Nanteos 2374

Aberystwyth, Wales

Brief Description

The house, grounds and outbuildings of Nanteos are intact and well-preserved. They form a significant survival of a grand Georgian estate in Wales.

History

The house was begun in 1739 and finished about 1757.

Terrain

Flat valley in hilly country
Features

Style

  • English Landscape Garden
  • House (featured building)
  • Description: The house is of squared grey stone in Palladian style, the original architect is unknown. There have been substantial alterations, and the addition of a new stable block by Edward Haycock, and an east wing and rear offices by William Ritson Coultart.
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  • Folly
  • Description: Classical three-arched eyecatcher facade concealing the dog kennel and enclosure.
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  • Kitchen Garden
  • Description: Stone walled kitchen garden with brick lining on the south and west facing walls and flue wall heating.
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  • Shrubbery
  • Description: The oldest part of the garden, formerly a pleasure ground, was then developed as a shrubbery with some exotic trees.
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  • Religious, Ritual And Funerary Features
  • Description: Pet cemetery containing 23 graves, some of which were hounds, one retriever, and the enigmatic 'poor jack the Coon and Jenny his wife'.
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  • Lake
  • Description: A lake created by damming the Nant Paith. A canalisation of the stream later diverted the inflow from the lake, and returned to the main stream by a cascade.
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Access & Directions

Directions

Travel south from Aberystwth on A487. At Southgate take the B4340 towards New Cross, and after one mile, bear left to Nanteos.
Authorities

Civil Parish

  • Llanfarian
History

Detailed History

Two estates were amalgamated by the marriage of William Powell and Avarina le Brun. Their son began the new Palladian mansion in 1739.

To the south and west was a rectilinear area of pleasure grounds. Beyond this was a public road, and to the south of that a lawn with scattered parkland oaks. A classical eyecatcher was located on the facing hillside, concealing the dog kennels which adjoined the public road. To the east of the mansion was a kitchen garden.

The public road was removed well to the south by the turnpike trustees in 1788, and the old road was purchased by the estate and incorporated into the park.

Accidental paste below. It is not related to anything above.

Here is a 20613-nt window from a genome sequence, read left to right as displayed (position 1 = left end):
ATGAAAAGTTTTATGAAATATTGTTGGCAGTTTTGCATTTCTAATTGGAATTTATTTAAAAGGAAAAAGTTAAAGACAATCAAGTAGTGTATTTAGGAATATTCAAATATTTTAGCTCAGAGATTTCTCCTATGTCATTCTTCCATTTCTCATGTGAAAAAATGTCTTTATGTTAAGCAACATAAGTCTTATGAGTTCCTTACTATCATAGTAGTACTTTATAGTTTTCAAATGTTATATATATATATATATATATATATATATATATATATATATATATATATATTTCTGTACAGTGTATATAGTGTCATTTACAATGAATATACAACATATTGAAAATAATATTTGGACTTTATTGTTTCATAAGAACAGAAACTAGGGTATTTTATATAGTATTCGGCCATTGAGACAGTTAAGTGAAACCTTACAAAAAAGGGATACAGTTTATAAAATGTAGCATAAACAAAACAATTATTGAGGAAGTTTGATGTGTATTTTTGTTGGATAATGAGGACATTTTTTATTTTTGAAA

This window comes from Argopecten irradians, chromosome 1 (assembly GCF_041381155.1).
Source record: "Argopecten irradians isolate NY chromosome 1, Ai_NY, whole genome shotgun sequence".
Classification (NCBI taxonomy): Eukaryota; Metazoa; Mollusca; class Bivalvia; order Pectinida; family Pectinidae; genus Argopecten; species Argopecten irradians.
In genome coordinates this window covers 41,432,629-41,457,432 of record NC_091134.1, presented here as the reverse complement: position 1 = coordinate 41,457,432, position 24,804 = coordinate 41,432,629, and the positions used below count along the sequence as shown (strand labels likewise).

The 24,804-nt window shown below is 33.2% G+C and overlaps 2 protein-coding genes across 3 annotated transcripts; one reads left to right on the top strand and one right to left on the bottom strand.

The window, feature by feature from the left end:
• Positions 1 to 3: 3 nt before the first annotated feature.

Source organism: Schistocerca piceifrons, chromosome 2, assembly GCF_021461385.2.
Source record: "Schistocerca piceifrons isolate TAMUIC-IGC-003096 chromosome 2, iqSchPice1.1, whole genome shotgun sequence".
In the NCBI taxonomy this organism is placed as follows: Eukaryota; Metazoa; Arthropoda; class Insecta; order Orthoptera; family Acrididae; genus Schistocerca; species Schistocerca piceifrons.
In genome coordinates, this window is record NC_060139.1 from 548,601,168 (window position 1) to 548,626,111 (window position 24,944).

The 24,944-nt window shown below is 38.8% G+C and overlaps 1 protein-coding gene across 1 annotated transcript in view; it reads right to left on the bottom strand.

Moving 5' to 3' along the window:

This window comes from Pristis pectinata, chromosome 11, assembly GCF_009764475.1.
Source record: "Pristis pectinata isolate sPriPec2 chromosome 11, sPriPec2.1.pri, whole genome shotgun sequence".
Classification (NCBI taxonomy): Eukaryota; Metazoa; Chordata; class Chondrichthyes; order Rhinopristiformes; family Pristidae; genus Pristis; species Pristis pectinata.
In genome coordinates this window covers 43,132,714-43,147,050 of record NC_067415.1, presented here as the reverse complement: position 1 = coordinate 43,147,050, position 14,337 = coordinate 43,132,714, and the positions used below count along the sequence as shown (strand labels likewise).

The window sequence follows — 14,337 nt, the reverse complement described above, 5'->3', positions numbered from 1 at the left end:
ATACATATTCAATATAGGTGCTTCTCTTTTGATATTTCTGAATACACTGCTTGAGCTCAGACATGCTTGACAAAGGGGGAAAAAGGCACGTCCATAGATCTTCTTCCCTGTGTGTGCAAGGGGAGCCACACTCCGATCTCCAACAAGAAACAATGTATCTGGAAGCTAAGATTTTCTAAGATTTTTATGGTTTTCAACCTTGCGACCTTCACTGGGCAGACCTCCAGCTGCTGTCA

In 1791 John Davenport provided a plan for an elaborate Picturesque landscape of drives and walks with gothic temple, rotunda, castle, tower and ruins, and gothic seat. The then owner, Thomas Powell, died soon after and the plan was not carried out.

His son William Edward Powell came of age in 1810, and in the folllowing 35 years commissioned the many estate improvements which define its form today. In 1811 to 1812 George Repton, working in John Nash's office, produced plans for picturesque estate buildings. These included lodges, a gardener's cottage to be attached to the kitchen garden wall, a circular dairy over an icehouse and a keeper's cottage.

The lodge on the Aberystwyth road appears to have been constructed to Repton's design. The kitchen garden was surrounded by walls with a brick-lined fruit wall on the south and west facing elevation, heated by a stove house and flues. A flower garden in a semi-circular enclosure was attached to the east end of the kitchen garden. The old Georgian stables were demolished, and the neo-classical stable courtyard and coach house (attributed to architect Edward Haycock) were built between 1827 and 1835.

Copper beech, cherry laurel, Portuguese laurel, evergreen oak, Weymouth pine and various ornamental shrubs, bulbs and herbaceous plants were bought from Miller's nursery at Bristol in 1832. Most of these trees were planted to screen the walled garden from the park.

The park also assumed its present form at about this time, with plantations of beech clumps, a lake and a new, lower drive. The ensemble together forms one of the most important survivals of a grand Georgian estate in Wales.

One of the few subsequent changes was an Italianate lodge of 1857, by Richard Kyrke Penson on the footprint of the Nash lodge, which was demolished. Sequioadendron giganteum were planted in the woodlands, and the estate was managed for hunting and shooting. An orchid house was built in the Regency flower garden in the 1870s.

Severe neglect followed extinction of the family (the widow survived till 1952). The Park was ploughed and cultivated during World War 2. The lake was empty for two decades and refilled 1969.

Associated People
Contact

Telephone

01443 336000

Official Website

Other websites

Owners

    References

    References